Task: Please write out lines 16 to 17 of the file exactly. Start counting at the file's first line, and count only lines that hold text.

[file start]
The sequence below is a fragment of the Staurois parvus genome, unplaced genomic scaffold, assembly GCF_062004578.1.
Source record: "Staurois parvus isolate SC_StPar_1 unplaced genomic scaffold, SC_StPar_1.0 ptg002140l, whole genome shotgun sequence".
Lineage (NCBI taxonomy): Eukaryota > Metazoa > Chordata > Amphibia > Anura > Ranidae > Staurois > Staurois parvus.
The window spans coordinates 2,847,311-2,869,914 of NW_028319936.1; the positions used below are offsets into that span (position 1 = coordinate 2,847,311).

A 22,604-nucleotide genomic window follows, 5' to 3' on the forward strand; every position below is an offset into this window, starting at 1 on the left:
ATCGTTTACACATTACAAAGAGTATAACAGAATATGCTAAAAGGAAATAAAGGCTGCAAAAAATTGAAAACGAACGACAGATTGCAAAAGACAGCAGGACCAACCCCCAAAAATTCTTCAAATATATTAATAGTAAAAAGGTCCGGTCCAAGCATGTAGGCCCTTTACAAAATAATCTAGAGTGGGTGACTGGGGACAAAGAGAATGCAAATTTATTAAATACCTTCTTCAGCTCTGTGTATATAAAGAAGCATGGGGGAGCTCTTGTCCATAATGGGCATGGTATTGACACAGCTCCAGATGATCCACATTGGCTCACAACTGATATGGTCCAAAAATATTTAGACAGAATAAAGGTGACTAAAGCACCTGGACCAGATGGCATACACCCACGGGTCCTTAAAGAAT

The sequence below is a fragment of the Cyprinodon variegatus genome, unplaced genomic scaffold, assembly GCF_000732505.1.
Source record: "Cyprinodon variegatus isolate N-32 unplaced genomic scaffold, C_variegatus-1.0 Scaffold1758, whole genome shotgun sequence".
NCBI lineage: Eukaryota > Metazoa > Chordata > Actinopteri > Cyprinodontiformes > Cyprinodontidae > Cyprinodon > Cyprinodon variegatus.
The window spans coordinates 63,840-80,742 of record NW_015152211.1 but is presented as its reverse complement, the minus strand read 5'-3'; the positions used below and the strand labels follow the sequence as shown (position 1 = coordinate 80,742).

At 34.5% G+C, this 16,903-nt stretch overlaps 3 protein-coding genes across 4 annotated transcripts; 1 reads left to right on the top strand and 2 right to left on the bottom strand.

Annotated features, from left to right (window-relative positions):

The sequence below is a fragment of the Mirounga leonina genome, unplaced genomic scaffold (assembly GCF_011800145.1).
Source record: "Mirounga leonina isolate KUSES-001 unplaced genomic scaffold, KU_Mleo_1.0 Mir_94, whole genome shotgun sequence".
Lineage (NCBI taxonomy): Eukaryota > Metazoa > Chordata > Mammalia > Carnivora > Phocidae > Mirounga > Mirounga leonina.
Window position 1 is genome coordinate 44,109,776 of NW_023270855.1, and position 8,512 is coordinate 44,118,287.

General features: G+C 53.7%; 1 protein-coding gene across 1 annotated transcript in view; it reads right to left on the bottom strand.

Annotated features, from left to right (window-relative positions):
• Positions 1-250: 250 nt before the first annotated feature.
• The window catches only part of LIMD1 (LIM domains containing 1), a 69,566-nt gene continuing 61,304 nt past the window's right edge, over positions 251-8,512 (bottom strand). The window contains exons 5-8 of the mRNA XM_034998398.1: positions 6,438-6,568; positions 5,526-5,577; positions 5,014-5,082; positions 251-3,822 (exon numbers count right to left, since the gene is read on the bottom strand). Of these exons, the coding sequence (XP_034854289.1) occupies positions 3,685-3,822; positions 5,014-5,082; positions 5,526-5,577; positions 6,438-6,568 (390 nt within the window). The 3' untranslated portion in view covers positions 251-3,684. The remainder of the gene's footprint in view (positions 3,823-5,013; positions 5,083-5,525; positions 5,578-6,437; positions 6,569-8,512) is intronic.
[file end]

Window position 1 is genome coordinate 44,109,776 of NW_023270855.1, and position 8,512 is coordinate 44,118,287.

General features: G+C 53.7%; 1 protein-coding gene across 1 annotated transcript in view; it reads right to left on the bottom strand.